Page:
Courtesy of Charge
Long Island City's Boyce Technologies is among many companies waiting for the legalization of e-bikes and e-scooters. Legislation was introduced in Albany by two Queens lawmakers.

State Senator Jessica Ramos and Assemblywoman Nily Rozic introduced new legislation in Albany that could legalize electric bikes and e-scooters by municipalities across the state as an increasingly popular transportation option – which could pave the way for them to be legalized in New York City.

“For many of my neighbors, who are immigrant delivery workers, using alternative modes of transportation is a matter of livelihood,” Ramos said. “Especially since we have not yet restored everyone’s right to a driver’s license, legalizing e-bikes and e-scooters is a matter of equal access to our streets and our city. I encourage all of my colleagues to embrace these alternative modes of transportation as we also consider how to reduce carbon emissions.”

The legislation would establish four new non-auto vehicle categories; pedal assist e-bikes, throttle-powered e-bikes, pedal-assist e-bikes and e-scooters. Charge, a New York-based company working with Long Island City’s Boyce Technologies, is poised to launch the first-ever electric micro mobility docking systems in privately owned spaces such as parking lots and garages, gas stations and other spaces off city sidewalks and streets.

“We’re hopeful New York will embrace innovation with this bill and unlock the many benefits micro mobility offers,” Charge CEO Andrew Fox said. “Charge is ready to provide a solution for the sidewalk clutter other cities around the world are grappling with by carving out a home for e-bikes and scooters. New York should learn from other cities’ mistakes by using Charge to keep sidewalks clean, while boosting green transportation providing new options to those living in transit deserts.”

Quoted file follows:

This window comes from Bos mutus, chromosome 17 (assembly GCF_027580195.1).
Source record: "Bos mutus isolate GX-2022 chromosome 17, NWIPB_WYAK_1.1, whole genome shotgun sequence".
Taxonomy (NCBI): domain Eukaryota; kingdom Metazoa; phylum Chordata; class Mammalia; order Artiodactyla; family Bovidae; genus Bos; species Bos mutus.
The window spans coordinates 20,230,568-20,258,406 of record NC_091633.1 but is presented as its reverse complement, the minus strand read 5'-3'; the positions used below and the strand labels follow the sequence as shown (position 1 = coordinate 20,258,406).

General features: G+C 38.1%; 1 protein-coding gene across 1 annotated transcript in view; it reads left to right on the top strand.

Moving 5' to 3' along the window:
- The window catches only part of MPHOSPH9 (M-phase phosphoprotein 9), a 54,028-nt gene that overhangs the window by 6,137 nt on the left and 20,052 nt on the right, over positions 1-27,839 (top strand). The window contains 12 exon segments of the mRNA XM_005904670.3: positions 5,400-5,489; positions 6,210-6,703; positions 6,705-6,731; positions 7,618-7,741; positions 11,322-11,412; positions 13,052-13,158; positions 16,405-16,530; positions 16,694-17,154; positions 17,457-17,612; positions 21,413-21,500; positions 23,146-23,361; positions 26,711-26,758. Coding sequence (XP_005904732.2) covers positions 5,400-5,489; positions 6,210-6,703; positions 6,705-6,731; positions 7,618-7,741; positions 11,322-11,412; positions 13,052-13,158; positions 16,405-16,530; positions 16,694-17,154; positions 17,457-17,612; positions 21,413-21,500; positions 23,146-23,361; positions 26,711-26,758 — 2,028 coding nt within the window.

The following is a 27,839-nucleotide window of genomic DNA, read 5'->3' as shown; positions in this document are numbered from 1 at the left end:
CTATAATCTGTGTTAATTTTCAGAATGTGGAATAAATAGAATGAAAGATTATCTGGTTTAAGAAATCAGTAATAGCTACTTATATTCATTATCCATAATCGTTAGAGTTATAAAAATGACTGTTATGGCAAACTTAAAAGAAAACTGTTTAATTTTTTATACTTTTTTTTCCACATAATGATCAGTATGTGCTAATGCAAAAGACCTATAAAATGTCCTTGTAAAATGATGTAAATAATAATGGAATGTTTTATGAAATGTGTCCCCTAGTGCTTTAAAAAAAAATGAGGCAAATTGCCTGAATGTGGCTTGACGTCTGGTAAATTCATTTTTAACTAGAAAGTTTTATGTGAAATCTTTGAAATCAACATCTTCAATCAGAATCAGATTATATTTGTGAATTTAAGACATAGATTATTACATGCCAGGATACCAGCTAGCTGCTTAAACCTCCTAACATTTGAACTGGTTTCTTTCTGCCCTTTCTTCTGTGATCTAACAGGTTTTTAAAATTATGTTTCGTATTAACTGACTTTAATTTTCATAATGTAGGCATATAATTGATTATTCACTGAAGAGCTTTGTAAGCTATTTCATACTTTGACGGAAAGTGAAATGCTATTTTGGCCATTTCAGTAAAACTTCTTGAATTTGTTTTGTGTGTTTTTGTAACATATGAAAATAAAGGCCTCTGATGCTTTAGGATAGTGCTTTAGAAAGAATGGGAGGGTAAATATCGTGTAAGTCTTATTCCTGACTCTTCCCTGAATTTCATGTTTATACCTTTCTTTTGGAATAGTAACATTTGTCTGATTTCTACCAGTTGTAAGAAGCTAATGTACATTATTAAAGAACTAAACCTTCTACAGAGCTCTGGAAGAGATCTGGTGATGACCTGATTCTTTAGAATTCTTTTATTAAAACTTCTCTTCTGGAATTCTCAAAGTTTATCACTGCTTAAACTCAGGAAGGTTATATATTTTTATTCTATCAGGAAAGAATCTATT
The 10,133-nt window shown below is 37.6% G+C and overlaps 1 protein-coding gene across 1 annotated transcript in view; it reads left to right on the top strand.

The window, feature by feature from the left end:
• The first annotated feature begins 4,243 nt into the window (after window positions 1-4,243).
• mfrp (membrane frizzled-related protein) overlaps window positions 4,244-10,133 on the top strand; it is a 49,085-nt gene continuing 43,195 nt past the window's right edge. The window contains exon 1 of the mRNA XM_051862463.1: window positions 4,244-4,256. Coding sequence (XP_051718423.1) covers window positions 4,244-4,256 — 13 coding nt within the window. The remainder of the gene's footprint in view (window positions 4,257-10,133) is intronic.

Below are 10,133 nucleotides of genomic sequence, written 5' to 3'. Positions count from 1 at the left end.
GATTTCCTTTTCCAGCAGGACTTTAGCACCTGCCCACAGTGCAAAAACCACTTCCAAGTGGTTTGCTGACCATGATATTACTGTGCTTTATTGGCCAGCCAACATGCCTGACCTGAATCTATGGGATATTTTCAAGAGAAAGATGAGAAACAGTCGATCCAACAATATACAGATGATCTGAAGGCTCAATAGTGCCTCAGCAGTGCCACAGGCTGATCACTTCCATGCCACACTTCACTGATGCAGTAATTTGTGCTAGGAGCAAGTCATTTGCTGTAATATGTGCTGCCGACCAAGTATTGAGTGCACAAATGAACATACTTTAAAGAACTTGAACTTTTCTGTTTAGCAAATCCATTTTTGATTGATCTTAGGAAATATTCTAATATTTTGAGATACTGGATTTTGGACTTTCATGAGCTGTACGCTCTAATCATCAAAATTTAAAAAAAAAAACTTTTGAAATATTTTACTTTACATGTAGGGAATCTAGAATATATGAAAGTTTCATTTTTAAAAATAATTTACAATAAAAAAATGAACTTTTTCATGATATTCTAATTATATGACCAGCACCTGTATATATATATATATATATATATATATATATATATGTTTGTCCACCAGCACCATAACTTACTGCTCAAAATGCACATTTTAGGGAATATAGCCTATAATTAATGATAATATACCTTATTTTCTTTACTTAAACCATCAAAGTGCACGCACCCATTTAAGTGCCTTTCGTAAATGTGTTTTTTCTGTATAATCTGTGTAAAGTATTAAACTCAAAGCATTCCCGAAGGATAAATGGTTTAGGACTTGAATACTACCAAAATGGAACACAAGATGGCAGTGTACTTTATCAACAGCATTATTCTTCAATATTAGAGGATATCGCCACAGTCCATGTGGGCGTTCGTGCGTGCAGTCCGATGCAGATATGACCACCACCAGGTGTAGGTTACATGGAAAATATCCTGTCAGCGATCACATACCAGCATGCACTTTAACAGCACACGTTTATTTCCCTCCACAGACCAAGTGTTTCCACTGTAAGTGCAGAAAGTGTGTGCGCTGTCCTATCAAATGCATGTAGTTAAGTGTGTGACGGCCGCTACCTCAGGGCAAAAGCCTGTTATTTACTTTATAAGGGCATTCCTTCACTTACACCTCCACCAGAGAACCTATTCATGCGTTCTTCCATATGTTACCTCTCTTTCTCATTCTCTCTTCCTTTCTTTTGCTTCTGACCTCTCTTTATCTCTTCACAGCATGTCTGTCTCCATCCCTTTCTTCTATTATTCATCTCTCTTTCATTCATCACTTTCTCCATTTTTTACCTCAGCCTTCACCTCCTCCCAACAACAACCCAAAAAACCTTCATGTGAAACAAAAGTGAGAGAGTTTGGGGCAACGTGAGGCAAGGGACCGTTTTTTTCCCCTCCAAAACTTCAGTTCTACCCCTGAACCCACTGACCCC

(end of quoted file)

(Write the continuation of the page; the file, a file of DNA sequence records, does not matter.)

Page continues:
Meanwhile, The Legal Aid Society filed a lawsuit in New York Supreme Court challenging the recent Office of Administrative Trials and Hearings decision which states NYPD officers may issue $500 summonses to food delivery workers who utilize e-bikes. The decision ignores the NYPD Patrol Guide and New York City Administrative Code Section 10-157(k), which explicitly directs officers to issue summonses to business owners and vendors instead of the delivery workers who ride the bikes, according to the suit.

“This lawsuit is designed to ensure that OATH complies with existing law so that our clients and other low-income food delivery workers are no longer illegally ticketed with trying to earn a living,” Legal Aid Attorney Steven Wasserman said adding that Mayor Bill de Blasio’s crackdown on e-bikes based on alleged “safety concerns” is unfounded and discriminatory.


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